3. Define a coherent (and therefore probably effective) set of measures
3.1. Since there is no such thing as ‘the most effective measure’, consider a broad range of measures looking at all modes and analyse their impact on mobility patterns as well as on related economic, social and environmental concerns.
3.2. Develop complementary and mutually reinforcing packages of measures. Pair ‘push’ measures with ‘pull’ measures, e.g. pair congestion charging with increased access to and incentives for public transport use or pair speed limits with supporting road design.
Measures can be clustered in four categories, to which distinct specific recommendations apply, that emerge from the best practices of the cases studied. These are included below:
I. Comprehensive strategies
Due to the more comprehensive and holistic nature of sustainable mobility strategies, policy integration is the most important recommendation. Cases such those of Freiburg Vauban, Tuebingen French Quarter and Malmö’s Västra Hamnen, show that transport objectives are only a part of a much broader framework that seeks to deliver sustainable living and high quality of life in an entire city neighbourhood.
3.3. Use international knowledge on urban and transport planning integration. This issue is complex, but can give major results over time. There is detailed international expertise on how to reduce traffic generation by the right mix of measures (see for example www.eltis.org, www.civitas.eu and www.transportresearch.info/web).
3.4. Use windows of opportunities such as those provided by brownfield (re)development of urban areas as a consequence of economic changes or special funding programs for establishing structures for sustainable transport in urban development.
3.5. Consider discussions on issues such as environmental standards for air quality, traffic noise, road safety and the need for street redesign as door-openers for the introduction of new regulations (speed limits, parking restrictions and access restrictions).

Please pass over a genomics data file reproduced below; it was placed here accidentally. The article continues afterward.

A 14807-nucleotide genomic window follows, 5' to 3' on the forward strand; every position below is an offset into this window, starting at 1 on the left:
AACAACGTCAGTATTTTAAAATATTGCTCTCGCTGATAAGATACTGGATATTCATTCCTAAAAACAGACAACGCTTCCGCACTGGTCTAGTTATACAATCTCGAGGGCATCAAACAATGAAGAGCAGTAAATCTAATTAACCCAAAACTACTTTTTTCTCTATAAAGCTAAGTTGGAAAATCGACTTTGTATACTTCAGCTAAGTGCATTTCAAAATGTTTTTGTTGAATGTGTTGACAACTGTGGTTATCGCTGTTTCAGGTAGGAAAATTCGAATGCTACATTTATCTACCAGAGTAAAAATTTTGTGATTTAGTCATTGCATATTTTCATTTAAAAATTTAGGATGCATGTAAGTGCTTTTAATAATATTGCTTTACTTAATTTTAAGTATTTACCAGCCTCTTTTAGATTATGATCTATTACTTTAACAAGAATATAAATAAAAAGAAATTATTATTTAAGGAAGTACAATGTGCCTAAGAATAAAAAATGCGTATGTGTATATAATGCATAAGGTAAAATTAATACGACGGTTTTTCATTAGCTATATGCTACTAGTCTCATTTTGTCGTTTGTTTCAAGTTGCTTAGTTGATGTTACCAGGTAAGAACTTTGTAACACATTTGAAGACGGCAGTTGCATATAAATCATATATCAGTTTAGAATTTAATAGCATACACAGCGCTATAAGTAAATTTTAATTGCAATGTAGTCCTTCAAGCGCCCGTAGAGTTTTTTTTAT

3.6. Overcome potential barriers of the legal framework by introducing temporary local exceptions in regulation, with control and monitoring at a higher level of government. This will inspire and encourage the supporters of change. Its temporary character will reduce the resistance of opponents. In a parallel process one can involve national lobby associations that have an interest in campaigning for long term change of the legal framework.
3.7. Support new regulation with good street design and high quality public spaces to build intrinsic motivation for achieving the desired driving behaviour (e.g. for driving at low speed) and apply broad public communication to build acceptance.
3.8. Look for windows of opportunity to decide on new infrastructure, linked to relevant themes and solving problems of the city.
3.9. Use infrastructure (street) redesign, for example to accommodate special public transport lanes, to create a physical basis for a structural change in modal split.
3.10. Look for co-funding/co-alignment opportunities from/with other sources, like construction permits to open up new land use possibilities, utility renewal, the introduction of barrier free bus stops, the replacements of out-of-date traffic light systems, with support from the local business community and civil society.
IV. Mobility management